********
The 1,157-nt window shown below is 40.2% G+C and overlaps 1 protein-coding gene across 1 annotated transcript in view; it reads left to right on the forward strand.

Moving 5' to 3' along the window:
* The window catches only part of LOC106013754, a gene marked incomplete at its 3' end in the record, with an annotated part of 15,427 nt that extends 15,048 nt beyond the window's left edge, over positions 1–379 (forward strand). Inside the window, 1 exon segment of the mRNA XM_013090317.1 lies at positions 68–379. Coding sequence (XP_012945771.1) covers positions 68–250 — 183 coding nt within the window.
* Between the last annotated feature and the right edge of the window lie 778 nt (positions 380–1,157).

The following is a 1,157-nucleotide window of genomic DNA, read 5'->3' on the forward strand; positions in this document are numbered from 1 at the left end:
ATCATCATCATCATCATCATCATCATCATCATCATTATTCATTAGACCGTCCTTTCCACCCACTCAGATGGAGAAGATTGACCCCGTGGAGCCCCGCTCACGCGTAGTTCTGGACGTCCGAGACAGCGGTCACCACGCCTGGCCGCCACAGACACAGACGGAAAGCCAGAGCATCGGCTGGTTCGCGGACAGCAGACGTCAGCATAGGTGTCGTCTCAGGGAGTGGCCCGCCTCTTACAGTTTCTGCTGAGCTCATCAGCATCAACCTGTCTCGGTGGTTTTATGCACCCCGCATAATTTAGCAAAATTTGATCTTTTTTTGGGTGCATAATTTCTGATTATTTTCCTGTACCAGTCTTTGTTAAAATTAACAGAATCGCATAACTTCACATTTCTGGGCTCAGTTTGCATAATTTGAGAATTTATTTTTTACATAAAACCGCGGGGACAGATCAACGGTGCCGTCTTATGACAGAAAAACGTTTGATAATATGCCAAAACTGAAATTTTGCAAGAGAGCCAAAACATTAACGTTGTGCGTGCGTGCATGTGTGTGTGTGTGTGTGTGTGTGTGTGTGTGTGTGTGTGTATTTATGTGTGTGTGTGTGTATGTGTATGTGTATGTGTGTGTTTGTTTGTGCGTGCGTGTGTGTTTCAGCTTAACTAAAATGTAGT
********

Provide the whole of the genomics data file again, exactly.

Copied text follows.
The 1,157-nt window shown below is 40.2% G+C and overlaps 1 protein-coding gene across 1 annotated transcript in view; it reads left to right on the forward strand.

Moving 5' to 3' along the window:
* The window catches only part of LOC106013754, a gene marked incomplete at its 3' end in the record, with an annotated part of 15,427 nt that extends 15,048 nt beyond the window's left edge, over positions 1–379 (forward strand). Inside the window, 1 exon segment of the mRNA XM_013090317.1 lies at positions 68–379. Coding sequence (XP_012945771.1) covers positions 68–250 — 183 coding nt within the window.
* Between the last annotated feature and the right edge of the window lie 778 nt (positions 380–1,157).

The following is a 1,157-nucleotide window of genomic DNA, read 5'->3' on the forward strand; positions in this document are numbered from 1 at the left end:
ATCATCATCATCATCATCATCATCATCATCATCATTATTCATTAGACCGTCCTTTCCACCCACTCAGATGGAGAAGATTGACCCCGTGGAGCCCCGCTCACGCGTAGTTCTGGACGTCCGAGACAGCGGTCACCACGCCTGGCCGCCACAGACACAGACGGAAAGCCAGAGCATCGGCTGGTTCGCGGACAGCAGACGTCAGCATAGGTGTCGTCTCAGGGAGTGGCCCGCCTCTTACAGTTTCTGCTGAGCTCATCAGCATCAACCTGTCTCGGTGGTTTTATGCACCCCGCATAATTTAGCAAAATTTGATCTTTTTTTGGGTGCATAATTTCTGATTATTTTCCTGTACCAGTCTTTGTTAAAATTAACAGAATCGCATAACTTCACATTTCTGGGCTCAGTTTGCATAATTTGAGAATTTATTTTTTACATAAAACCGCGGGGACAGATCAACGGTGCCGTCTTATGACAGAAAAACGTTTGATAATATGCCAAAACTGAAATTTTGCAAGAGAGCCAAAACATTAACGTTGTGCGTGCGTGCATGTGTGTGTGTGTGTGTGTGTGTGTGTGTGTGTGTGTGTGTATTTATGTGTGTGTGTGTGTATGTGTATGTGTATGTGTGTGTTTGTTTGTGCGTGCGTGTGTGTTTCAGCTTAACTAAAATGTAGT